Time filter

Source Type

Popondetta, Papua New Guinea

Gitau C.W.,Charles Sturt University | Gurr G.M.,Charles Sturt University | Dewhurst C.F.,PNG Oil Palm Research Association | Mitchell A.,College Street | And 3 more authors.
Annals of Applied Biology | Year: 2011

Finschhafen disorder (FD) affects coconut and oil palms in Papua New Guinea (PNG). It is characterised by yellow-bronzing of fronds which begins at the tips and progresses towards the petiole. Although the planthopper Zophiuma lobulata (Hemiptera: Lophopidae) has been posited as a cause of FD, the basis of the relationship has not been established. Studies conducted previously on FD predate the availability of DNA-based techniques to test for the involvement of plant pathogens such as phytoplasmas that cause yellows-type diseases in many plant taxa and are transmitted by the order of insects to which Z. lobulata belongs. In this study, polymerase chain reaction (PCR) assays found no evidence of phytoplasmas or bacteria-like organisms (BLOs) in tissues of coconut and oil palm symptomatic for FD and from Z. lobulata feeding on these plants. Further studies involved releasing Z. lobulata adults and nymphs onto caged, potted coconut and oil palms and onto palm fronds enclosed in mesh sleeves. In both experiments, chlorotic symptoms on the palms were observed in the presence of Z. lobulata. Insect-free control palms did not exhibit chlorotic symptoms of FD. In the frond sleeve experiment, only the fronds where Z. lobulata fed developed chlorosis indicating that the disorder is not systemic. Unlike most yellows-type diseases associated with Hemiptera, this study indicates that FD is because of a direct feeding effect on palms by Z. lobulata rather than transmission of a pathogen. © 2010 Association of Applied Biologists. Source

Gitau C.W.,Charles Sturt University | Fletcher M.J.,Charles Sturt University | Fletcher M.J.,Orange Agricultural Institute | Mitchell A.,College Street | And 2 more authors.
Australian Journal of Entomology | Year: 2011

An examination of the five described species of the New Guinean genus Zophiuma Fennah (Hemiptera: Fulgoromorpha: Lophopidae), has confirmed that Zophiuma guineae (Lallemand) is a new synonym of Zophiuma pupillata (Stål) and that Zophiuma lobulata Ghauri is a new synonym of Zophiuma butawengi (Heller). The third species of the genus, Zophiuma doreyensis Distant, is known only from the male holotype. The morphology of the male genitalia and mitochondrial cytochrome oxidase subunit I (COI) gene sequences were used to compare Z. pupillata and Z. butawengi. Both the male genitalia and the COI sequences showed clear cut differences between the two species with little intraspecific variation in comparison to interspecific variation. Sequence data demonstrated that males collected with the distinctively coloured Z. pupillata females are the males of that species. Male genitalia of Z. pupillata are described and illustrated for the first time and a key for the discrimination of the three species of the genus is provided. © 2011 The Authors. Journal compilation © 2011 Australian Entomological Society. Source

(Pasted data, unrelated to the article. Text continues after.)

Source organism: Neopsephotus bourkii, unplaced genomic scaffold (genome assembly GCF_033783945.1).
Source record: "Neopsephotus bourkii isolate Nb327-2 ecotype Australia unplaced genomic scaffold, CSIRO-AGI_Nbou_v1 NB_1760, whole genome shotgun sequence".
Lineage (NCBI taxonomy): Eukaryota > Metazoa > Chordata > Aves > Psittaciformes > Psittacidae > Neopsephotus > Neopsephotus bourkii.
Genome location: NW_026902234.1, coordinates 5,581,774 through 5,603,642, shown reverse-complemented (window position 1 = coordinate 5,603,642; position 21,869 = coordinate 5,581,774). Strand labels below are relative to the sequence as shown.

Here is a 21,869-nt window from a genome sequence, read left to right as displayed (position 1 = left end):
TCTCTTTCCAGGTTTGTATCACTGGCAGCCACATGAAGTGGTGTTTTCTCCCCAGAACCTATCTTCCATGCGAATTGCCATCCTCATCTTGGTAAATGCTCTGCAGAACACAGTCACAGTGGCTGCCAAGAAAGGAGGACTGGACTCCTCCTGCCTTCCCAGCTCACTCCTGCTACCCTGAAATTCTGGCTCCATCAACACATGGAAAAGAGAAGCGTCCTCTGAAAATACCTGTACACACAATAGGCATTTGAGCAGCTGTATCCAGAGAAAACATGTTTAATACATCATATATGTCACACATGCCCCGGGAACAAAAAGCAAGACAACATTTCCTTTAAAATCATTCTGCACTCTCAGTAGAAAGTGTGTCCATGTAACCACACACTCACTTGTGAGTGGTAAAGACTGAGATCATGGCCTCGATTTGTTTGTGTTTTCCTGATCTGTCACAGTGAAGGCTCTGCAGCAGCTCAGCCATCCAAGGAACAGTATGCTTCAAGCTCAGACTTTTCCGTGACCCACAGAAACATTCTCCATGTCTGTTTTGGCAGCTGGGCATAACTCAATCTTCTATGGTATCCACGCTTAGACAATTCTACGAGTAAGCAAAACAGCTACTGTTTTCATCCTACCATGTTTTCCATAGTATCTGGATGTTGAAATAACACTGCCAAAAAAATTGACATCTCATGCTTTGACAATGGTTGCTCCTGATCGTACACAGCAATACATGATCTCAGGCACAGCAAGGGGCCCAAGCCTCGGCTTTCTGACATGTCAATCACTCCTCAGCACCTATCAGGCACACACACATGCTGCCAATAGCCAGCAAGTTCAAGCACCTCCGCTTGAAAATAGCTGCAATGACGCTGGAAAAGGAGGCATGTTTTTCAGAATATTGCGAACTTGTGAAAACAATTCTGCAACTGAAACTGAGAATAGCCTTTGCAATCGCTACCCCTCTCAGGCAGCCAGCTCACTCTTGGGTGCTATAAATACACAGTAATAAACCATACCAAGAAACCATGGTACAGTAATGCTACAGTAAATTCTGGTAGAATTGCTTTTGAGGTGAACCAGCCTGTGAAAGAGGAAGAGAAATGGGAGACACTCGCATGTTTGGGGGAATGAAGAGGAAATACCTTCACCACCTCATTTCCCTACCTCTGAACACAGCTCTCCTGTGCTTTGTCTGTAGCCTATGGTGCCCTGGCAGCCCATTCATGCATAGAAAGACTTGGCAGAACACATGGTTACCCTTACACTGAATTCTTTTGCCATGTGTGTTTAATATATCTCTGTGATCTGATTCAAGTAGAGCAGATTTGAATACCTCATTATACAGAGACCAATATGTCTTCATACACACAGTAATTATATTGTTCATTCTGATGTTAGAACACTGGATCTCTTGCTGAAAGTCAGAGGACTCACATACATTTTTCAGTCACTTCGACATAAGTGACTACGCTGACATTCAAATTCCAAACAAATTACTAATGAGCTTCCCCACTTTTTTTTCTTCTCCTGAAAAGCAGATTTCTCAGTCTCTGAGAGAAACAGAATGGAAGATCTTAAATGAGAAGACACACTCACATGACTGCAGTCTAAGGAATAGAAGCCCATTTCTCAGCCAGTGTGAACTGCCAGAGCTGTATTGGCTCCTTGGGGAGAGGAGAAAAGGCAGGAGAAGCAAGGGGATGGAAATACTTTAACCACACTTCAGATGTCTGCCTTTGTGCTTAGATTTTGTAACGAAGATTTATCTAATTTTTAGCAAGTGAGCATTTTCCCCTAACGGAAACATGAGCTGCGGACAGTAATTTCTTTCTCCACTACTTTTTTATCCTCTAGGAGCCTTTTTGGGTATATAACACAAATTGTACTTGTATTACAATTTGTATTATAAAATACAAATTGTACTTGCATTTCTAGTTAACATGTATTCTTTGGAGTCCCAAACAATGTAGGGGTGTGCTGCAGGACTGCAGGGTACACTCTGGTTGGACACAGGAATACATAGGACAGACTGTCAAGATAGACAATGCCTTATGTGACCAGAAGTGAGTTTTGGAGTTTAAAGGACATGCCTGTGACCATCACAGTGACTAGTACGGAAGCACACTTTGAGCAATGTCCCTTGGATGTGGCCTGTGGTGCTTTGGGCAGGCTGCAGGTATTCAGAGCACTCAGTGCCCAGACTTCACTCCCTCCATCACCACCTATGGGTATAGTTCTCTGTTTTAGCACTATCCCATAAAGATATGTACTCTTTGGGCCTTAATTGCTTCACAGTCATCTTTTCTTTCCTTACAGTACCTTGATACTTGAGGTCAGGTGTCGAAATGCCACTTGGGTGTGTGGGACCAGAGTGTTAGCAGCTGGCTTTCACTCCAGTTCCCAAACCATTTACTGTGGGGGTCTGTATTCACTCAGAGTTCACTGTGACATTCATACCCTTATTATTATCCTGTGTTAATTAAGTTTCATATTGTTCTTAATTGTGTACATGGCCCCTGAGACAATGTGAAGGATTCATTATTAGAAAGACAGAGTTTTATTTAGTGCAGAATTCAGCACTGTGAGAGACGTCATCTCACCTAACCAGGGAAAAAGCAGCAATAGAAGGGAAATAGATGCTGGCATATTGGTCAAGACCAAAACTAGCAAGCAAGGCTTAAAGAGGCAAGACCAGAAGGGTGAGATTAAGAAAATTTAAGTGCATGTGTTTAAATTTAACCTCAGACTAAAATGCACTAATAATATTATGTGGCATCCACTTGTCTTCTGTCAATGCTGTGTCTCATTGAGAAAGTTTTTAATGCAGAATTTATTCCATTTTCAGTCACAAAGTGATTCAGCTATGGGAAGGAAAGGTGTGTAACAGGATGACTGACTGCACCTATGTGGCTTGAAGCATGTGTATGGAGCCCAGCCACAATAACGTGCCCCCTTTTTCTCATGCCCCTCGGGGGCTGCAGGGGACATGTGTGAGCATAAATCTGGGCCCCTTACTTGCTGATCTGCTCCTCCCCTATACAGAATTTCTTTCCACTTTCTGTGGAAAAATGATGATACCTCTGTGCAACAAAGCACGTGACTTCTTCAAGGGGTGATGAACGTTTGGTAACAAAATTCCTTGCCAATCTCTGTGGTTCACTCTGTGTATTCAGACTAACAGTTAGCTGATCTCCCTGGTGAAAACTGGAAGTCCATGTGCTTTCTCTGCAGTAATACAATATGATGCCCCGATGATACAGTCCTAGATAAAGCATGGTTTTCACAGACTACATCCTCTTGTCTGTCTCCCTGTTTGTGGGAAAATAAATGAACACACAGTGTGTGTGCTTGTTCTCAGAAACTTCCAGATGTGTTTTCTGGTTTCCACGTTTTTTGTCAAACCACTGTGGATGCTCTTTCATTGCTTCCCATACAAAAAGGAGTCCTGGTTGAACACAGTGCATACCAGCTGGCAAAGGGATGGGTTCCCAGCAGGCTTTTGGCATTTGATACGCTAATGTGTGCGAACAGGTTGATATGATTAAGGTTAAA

Huth N.I.,CSIRO | Banabas M.,PNG Oil Palm Research Association | Nelson P.N.,James Cook University | Webb M.,CSIRO
Environmental Modelling and Software | Year: 2014

Oil palm has become one of the most important crops in the world with questions being raised about its economic and environmental sustainability. Agricultural systems models are regularly employed in studying sustainable crop management but no detailed model is currently available for oil palm systems.We developed a production systems model for oil palm within the Agricultural Production Systems Simulator (APSIM) framework and tested it using data across a range of environments within Papua New Guinea (PNG). The model captured key growth responses to climate and management. This demonstrates that modern modelling frameworks do allow for rapid model development for new agricultural systems.However, whilst application of the model is promising, the availability of key data is likely to restrict its use. Local soil and weather data are not available in adequate detail for many of the major oil palm production areas, although some methods exist to address this. © 2014. Source

Koczberski G.,Curtin University Australia | Curry G.N.,Curtin University Australia | Anjen J.,PNG Oil Palm Research Association
Australian Geographer | Year: 2012

This paper reports on the authors' ongoing research with agricultural extension services, customary landowners and migrant farmers to develop a template for a Land Usage Agreement (LUA) that seeks to reconcile customary landowners' and migrants' differing interpretations of the moral basis of land rights. The LUA shows a way forward for land reform that builds on customary tenure while strengthening the temporary use rights of migrants to enable them to generate viable and relatively secure livelihoods. The paper concludes that land tenure reform should draw on what is already happening on the ground, rather than impose external models that do not accord with local cultural mores about the inalienability of customary land and its enduring social and cultural significance for customary landowning groups. © 2012 Copyright Geographical Society of New South Wales Inc. Source

Dewhurst C.F.,PNG Oil Palm Research Association | Tennent W.J.,Natural History Museum in London
Australian Entomologist | Year: 2011

This note confirms the presence of three butterfly species, Erionota thrax hasdrubal Fruhstorfer (Hesperiidae), Taenaris phorcas (Westwood) and Elymnias cybele holofernes (Butler) (Nymphalidae), feeding on oil palm (Elaeis guineensis) in West New Britain Province, Papua New Guinea. One of these is a well known agricultural pest of banana plants; the other two species do not appear to have been recorded previously from West New Britain. Source

Discover hidden collaborations